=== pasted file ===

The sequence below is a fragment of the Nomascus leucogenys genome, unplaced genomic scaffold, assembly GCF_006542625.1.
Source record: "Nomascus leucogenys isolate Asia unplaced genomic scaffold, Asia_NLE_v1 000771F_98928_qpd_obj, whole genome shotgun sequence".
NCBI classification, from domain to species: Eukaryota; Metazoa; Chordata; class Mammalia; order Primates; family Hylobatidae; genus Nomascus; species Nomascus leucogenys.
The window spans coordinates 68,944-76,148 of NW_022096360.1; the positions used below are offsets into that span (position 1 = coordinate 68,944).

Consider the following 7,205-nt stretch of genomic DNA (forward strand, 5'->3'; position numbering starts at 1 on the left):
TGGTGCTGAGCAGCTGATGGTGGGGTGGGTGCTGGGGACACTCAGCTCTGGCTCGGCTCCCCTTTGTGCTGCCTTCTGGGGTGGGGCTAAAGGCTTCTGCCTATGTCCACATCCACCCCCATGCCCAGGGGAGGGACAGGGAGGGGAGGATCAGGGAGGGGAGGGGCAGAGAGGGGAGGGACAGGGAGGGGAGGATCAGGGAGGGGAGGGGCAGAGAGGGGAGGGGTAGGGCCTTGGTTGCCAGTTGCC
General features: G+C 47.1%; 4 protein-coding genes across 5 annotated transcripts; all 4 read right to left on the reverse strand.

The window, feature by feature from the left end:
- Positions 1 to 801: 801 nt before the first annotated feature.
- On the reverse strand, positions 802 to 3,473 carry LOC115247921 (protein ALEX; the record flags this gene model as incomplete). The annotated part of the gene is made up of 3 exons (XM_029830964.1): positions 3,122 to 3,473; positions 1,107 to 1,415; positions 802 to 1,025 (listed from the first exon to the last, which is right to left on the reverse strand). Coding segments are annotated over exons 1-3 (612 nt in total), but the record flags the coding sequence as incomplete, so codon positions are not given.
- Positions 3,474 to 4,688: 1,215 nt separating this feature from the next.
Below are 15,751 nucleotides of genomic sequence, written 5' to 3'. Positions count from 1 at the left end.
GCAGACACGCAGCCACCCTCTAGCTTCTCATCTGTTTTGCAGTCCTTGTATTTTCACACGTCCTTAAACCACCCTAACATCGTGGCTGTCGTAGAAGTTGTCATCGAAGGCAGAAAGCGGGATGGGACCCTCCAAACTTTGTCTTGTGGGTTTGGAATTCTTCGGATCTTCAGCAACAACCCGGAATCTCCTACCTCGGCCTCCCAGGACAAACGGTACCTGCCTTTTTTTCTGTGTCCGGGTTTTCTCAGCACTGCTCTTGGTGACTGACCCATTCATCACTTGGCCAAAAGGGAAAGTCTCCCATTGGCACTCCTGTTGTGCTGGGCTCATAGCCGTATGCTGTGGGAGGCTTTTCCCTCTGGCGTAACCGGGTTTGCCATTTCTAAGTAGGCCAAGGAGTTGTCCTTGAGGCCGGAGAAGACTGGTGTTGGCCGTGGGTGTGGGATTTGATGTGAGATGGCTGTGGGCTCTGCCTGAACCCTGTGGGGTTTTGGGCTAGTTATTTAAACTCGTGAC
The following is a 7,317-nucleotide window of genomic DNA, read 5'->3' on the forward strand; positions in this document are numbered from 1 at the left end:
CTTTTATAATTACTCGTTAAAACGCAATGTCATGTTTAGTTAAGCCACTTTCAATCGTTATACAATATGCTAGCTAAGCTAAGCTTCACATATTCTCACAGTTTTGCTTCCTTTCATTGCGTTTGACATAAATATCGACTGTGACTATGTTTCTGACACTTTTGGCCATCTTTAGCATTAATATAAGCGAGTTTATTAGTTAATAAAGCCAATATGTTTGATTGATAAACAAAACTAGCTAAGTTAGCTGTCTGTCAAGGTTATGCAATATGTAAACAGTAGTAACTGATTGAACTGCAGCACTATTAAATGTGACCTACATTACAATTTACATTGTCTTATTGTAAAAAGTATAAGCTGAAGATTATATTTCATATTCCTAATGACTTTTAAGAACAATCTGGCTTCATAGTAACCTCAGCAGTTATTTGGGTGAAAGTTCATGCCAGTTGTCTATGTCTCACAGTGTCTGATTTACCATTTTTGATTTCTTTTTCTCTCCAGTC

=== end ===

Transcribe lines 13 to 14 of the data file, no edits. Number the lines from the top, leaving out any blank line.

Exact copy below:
GCAGACACGCAGCCACCCTCTAGCTTCTCATCTGTTTTGCAGTCCTTGTATTTTCACACGTCCTTAAACCACCCTAACATCGTGGCTGTCGTAGAAGTTGTCATCGAAGGCAGAAAGCGGGATGGGACCCTCCAAACTTTGTCTTGTGGGTTTGGAATTCTTCGGATCTTCAGCAACAACCCGGAATCTCCTACCTCGGCCTCCCAGGACAAACGGTACCTGCCTTTTTTTCTGTGTCCGGGTTTTCTCAGCACTGCTCTTGGTGACTGACCCATTCATCACTTGGCCAAAAGGGAAAGTCTCCCATTGGCACTCCTGTTGTGCTGGGCTCATAGCCGTATGCTGTGGGAGGCTTTTCCCTCTGGCGTAACCGGGTTTGCCATTTCTAAGTAGGCCAAGGAGTTGTCCTTGAGGCCGGAGAAGACTGGTGTTGGCCGTGGGTGTGGGATTTGATGTGAGATGGCTGTGGGCTCTGCCTGAACCCTGTGGGGTTTTGGGCTAGTTATTTAAACTCGTGAC
The following is a 7,317-nucleotide window of genomic DNA, read 5'->3' on the forward strand; positions in this document are numbered from 1 at the left end: